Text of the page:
Wall Street analysts won't kill the bull market
Illustration: Aïda Amer/Axios
The issues that whipsawed stocks in 2018 — namely trade and the Fed — aren't going anywhere this year, leaving few catalysts to push stocks to new highs.
The big picture: Analysts overwhelmingly predict the historic bull run has at least one more year to go. The analysts who cut their expectations say they did so because of recent market volatility. "The world’s largest banks and money managers are gearing up for the last hurrah of one of the longest bull markets in history," Bloomberg writes.
Wall Street outlooks reviewed by Axios say that although the U.S.-China trade war is the crucial factor for stocks, almost all feel good about the likelihood of a deal, despite the unpredictable nature of the trade conflict.
- A continuing trade war would hit CEO confidence and create more uncertainty for capital expenditure plans.
- And thanks to dwindling impact from the corporate tax cut, earnings growth is expected to fall to 8% from 20% this year. Add an escalation of the trade war and there will be no earnings growth next year, UBS strategist Keith Parker predicts.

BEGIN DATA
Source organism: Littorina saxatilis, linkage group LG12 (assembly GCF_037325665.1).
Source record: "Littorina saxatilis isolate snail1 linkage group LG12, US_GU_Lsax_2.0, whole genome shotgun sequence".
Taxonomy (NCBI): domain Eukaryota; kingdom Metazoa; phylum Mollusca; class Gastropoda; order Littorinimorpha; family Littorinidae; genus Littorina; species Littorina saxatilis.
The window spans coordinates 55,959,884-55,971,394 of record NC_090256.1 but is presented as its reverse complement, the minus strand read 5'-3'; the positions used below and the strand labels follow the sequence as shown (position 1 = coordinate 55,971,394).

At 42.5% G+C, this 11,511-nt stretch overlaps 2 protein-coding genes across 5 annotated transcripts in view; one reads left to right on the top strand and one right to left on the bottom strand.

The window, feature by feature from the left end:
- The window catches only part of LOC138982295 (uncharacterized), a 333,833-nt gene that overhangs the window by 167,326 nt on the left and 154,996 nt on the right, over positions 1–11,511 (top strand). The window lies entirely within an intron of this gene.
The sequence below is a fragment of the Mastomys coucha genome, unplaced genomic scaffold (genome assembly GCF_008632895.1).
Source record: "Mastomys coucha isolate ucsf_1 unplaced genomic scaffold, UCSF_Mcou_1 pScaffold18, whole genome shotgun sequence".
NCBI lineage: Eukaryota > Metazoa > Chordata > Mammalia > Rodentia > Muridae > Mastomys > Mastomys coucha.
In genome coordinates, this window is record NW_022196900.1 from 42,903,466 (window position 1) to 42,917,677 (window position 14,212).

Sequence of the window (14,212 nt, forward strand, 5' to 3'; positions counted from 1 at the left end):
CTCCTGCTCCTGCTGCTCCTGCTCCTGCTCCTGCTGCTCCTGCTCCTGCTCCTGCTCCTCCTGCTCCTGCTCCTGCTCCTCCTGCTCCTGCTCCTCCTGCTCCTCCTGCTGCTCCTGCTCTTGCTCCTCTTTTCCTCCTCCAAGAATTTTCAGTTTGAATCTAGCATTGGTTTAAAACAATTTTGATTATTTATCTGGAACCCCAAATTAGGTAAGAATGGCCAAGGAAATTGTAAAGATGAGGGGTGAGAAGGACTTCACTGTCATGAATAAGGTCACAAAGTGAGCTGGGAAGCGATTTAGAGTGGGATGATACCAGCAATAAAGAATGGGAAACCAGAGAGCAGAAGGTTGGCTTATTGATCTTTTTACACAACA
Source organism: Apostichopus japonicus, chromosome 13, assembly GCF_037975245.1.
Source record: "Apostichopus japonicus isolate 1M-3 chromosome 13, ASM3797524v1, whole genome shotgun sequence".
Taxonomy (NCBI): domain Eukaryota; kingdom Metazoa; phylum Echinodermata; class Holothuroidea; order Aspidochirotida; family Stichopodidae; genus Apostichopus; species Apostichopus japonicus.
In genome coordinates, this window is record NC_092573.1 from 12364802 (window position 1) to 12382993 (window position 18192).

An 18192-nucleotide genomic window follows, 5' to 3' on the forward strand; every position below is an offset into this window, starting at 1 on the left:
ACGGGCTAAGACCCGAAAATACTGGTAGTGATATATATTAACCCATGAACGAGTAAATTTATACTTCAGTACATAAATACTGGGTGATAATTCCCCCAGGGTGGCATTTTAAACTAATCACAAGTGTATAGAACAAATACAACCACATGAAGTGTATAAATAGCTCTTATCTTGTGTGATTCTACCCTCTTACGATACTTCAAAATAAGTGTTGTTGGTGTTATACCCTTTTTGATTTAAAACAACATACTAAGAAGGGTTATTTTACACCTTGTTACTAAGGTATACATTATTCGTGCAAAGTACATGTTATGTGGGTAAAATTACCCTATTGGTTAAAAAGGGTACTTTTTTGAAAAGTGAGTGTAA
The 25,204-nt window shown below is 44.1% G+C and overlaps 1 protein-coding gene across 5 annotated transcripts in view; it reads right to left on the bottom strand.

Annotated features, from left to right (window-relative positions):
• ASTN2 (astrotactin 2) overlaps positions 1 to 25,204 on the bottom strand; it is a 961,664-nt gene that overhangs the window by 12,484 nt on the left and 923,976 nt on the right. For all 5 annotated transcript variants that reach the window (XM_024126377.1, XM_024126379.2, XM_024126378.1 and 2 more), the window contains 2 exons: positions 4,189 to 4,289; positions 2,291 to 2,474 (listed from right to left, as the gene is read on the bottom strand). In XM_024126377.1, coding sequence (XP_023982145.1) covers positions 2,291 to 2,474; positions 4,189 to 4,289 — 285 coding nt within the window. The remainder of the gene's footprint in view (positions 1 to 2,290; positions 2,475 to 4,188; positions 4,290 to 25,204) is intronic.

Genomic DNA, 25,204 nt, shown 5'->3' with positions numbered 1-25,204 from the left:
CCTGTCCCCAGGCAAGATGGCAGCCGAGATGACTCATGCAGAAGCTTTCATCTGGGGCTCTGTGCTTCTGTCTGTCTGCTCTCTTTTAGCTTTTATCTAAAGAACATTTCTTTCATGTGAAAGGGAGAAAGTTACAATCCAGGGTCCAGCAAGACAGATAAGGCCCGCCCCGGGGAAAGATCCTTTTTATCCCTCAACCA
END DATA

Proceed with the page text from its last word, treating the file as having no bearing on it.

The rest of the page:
The Fed may back off on hiking interest rates as quickly as previously planned, but the central bank will continue on the tightening path and won't revert to easing — despite what traders are betting.
- As Axios' Dion Rabouin notes, Fed chair Jerome Powell's thinking may have shifted after the bleak performance of equity markets in December. But if the economic data remains solid, it's unclear how much further equities will have to fall in order to see the Fed really dial back its hawkish stance.
- An added Fed wild card: This year brings more press conferences, and thus more chances for Powell to spook the markets. Or, if we're being optimistic, give the market more opportunity to adapt to Powell's communication style.
What to watch: We'll get some clue about how the biggest issues for the market may play out early in the year: Trade talks kick off within the next few days, and the Fed holds a two-day meeting and faces reporters in late January.